© 2019 Farok J. Contractor, Rutgers Business School At 5 o’clock in the morning on August 5, 2019, unable to sleep, Trump tweeted about China—not for the first time accusing it of being a “currency manipulator,” and describing this as a “major violation.” (See Figure 1 below.) Treasury Secretary Mnuchin followed with an official announcement … Continue reading Trump Administration Labels China a “Currency Manipulator”: What’s behind the accusation, and who’s right?
2017 Farok J. Contractor, Rutgers Business School In Part 1, my post about how to measure globalization, I concluded that globalization is here to stay—and will continue to converge nations, culturally and economically, indefinitely. At the same time, leaders such as Trump, Le Pen, Erdoğan, and Duterte espouse an anti-globalization backlash, emphasizing “my country first” … Continue reading Global Leadership in an Era of Growing Nationalism, Protectionism, and Antiglobalization (Part 2)
© 2016 Prof. Farok J. Contractor, Rutgers Business School Note: A version of this article was also published on The Conversation as How the G20 can ensure the marvelous gains from globalization aren't lost. What do summits such as the G20 accomplish? Posing for pictures after their summit, the leaders of the G20, a mixed bag of … Continue reading The G20 Summit in China: An Annual “Talking Shop”? Or a Potential Bedrock of Global Civilization?
© 2016 Prof. Farok J. Contractor, Rutgers Business School A version of this post also appeared as a featured article at YaleGlobal Online Also listen to the Podcast Where Do Brexit and Anti-Globalization Sentiments Come From? Recorded by Hira Jafri, Director of Global Programs, Yale MacMillan Center and see 11/26/19 Post angst noun: “a feeling of deep … Continue reading Globalization’s Angst and the “Brexit” Vote
SEE UPDATED POST, AUGUST 11, 2019: Trump Administration Labels China a “Currency Manipulator”: What’s behind the accusation, and who’s right? © 2016 Prof. Farok J. Contractor, Rutgers Business School This article is a 2016 update of my original post of November 16, 2015. It has also been published on The Conversation as Does China manipulate its currency … Continue reading Update: Is China a “currency manipulator”? Donald Trump says so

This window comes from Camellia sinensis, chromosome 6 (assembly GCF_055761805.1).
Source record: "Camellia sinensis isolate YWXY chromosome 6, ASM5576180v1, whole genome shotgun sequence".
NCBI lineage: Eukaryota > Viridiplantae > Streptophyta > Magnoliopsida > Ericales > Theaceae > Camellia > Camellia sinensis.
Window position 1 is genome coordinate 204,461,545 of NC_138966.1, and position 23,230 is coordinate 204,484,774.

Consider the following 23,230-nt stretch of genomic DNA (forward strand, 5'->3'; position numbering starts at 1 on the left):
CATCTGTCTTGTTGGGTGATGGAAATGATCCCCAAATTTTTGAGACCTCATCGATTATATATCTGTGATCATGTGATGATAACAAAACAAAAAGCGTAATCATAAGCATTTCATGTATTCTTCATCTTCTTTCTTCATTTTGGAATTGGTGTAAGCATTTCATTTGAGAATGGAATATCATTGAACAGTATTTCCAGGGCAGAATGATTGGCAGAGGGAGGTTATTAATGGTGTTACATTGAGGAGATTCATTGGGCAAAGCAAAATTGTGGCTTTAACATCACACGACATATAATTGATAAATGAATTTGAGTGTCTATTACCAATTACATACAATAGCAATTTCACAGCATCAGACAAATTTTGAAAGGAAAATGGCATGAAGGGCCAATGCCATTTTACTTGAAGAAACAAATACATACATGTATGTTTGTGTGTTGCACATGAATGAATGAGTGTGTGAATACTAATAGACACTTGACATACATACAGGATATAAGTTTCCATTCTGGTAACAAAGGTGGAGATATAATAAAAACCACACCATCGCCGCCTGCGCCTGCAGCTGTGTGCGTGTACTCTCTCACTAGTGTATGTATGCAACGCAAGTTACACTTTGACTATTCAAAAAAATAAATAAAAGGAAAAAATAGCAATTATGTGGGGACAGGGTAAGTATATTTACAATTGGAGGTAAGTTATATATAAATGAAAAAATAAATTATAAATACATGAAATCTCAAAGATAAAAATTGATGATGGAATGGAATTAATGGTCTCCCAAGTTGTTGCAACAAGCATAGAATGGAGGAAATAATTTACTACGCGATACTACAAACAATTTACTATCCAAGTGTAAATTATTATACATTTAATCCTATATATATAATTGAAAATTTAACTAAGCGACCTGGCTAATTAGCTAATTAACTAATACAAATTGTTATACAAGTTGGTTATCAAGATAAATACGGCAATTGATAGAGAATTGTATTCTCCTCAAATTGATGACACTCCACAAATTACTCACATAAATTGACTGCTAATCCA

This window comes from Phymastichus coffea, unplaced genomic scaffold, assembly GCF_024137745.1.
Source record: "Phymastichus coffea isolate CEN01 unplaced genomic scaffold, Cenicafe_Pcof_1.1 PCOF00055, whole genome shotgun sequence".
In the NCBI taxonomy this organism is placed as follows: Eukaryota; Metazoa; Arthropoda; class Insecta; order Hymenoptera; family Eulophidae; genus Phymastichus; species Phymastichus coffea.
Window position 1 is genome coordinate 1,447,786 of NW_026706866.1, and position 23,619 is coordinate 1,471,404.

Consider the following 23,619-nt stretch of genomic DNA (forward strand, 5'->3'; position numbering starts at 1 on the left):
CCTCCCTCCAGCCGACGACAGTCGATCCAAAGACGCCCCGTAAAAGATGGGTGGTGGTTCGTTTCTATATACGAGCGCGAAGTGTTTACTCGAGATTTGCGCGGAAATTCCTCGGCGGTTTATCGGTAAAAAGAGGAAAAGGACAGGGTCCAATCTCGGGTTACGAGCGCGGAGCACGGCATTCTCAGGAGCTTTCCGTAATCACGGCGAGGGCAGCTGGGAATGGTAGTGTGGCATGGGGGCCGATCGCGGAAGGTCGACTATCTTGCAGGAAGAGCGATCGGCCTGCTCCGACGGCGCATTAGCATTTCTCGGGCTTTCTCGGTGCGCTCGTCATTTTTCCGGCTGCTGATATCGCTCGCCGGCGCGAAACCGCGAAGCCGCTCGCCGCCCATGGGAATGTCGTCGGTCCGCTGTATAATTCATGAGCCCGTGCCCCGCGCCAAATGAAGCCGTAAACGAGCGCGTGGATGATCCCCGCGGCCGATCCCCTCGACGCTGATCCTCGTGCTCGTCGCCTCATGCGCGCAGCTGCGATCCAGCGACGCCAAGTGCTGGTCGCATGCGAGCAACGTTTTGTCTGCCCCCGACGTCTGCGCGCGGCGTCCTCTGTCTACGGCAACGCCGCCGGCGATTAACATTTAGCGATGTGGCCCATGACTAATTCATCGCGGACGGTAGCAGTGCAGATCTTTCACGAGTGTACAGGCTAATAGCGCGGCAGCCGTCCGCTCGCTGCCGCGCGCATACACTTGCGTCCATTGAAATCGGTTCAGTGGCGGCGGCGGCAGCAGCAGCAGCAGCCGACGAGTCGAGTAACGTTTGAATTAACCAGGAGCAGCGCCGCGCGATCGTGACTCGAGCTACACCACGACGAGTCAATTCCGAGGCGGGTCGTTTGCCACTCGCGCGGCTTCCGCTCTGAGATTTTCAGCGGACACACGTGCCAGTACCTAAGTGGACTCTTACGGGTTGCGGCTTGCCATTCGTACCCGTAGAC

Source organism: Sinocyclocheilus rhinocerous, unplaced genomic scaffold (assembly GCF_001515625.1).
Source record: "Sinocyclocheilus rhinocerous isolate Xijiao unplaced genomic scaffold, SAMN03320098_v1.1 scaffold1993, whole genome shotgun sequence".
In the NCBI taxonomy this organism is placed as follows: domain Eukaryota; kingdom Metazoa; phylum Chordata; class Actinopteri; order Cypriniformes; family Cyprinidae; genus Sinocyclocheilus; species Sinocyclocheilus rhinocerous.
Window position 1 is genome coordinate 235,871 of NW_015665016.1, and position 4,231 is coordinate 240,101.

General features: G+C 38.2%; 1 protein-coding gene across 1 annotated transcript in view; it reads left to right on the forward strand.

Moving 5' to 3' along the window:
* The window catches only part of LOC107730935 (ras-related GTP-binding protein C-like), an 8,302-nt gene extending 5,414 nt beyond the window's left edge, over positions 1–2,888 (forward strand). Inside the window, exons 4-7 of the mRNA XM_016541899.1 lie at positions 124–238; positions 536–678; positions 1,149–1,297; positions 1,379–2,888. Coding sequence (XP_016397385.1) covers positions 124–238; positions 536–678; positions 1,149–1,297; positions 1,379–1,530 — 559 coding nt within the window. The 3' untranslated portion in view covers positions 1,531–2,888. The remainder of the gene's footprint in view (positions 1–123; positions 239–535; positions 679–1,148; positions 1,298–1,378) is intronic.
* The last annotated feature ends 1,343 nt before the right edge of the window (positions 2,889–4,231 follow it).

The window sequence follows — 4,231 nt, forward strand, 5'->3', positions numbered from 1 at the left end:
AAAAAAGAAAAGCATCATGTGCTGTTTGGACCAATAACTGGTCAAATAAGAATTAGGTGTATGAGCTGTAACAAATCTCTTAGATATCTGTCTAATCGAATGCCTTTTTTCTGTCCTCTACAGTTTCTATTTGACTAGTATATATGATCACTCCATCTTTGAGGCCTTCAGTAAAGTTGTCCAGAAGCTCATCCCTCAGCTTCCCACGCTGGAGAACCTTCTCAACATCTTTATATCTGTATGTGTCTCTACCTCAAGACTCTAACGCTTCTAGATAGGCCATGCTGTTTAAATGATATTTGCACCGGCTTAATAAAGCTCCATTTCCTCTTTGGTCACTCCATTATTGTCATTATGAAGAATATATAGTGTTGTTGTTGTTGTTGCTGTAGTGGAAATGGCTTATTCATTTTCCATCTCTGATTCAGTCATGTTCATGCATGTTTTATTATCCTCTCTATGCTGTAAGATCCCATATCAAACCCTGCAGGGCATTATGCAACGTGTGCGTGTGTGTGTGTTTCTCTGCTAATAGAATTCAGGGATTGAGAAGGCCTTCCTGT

© 2016 Prof. Farok J. Contractor, Rutgers University NOTE: This article first appeared in YaleGlobal Online, a publication of Yale University MacMillan Center, April 12, 2016. Portions reproduced with permission. Subsequently, it also appeared on The Conversation (US Edition), April 20, 2015. Sign up for their newsletter here. Companies “...effectively renounce their citizenship…[by using] insidious tax loopholes...fleeing the … Continue reading Inversions…and Versions (of Tax Truths)
© 2016 Prof. Farok J. Contractor, Rutgers University Life in China - A Gambling House and Opium Den at Macao The drop in Chinese stock markets has had more than a ripple effect on world markets—and threatens to produce a bearish environment everywhere. Are the fears of a spillover and world recession justified? A longer-term … Continue reading What’s Driving the Chinese and World Stock Markets? Frugality and Risk-Taking in Chinese Culture Make for a Heady Mix
© 2015 Prof. Farok J. Contractor, Rutgers University After 20 years, the Chinese government must be used to it—being bashed by US politicians and Congress as a “currency manipulator.” Indeed, the exchange value of the yuan (or renminbi [RMB]) is fixed each morning by its central bank, the People’s Bank of China (PBoC), with a … Continue reading Is China a “currency manipulator”? Donald Trump says so
© 2015 Prof. Farok J. Contractor, Rutgers University American companies state that their secrets are being stolen by Chinese hackers. US counter-intelligence says it has traced several of these attacks back to outfits sponsored by the People’s Liberation Army (PLA), and that designs stolen from American companies’ computers have shown up—sometimes barely disguised—in Chinese companies’ … Continue reading Chinese Cyber-Espionage on US Companies: The Asymmetry in the Analogy of the “Pot Calling the Kettle Black”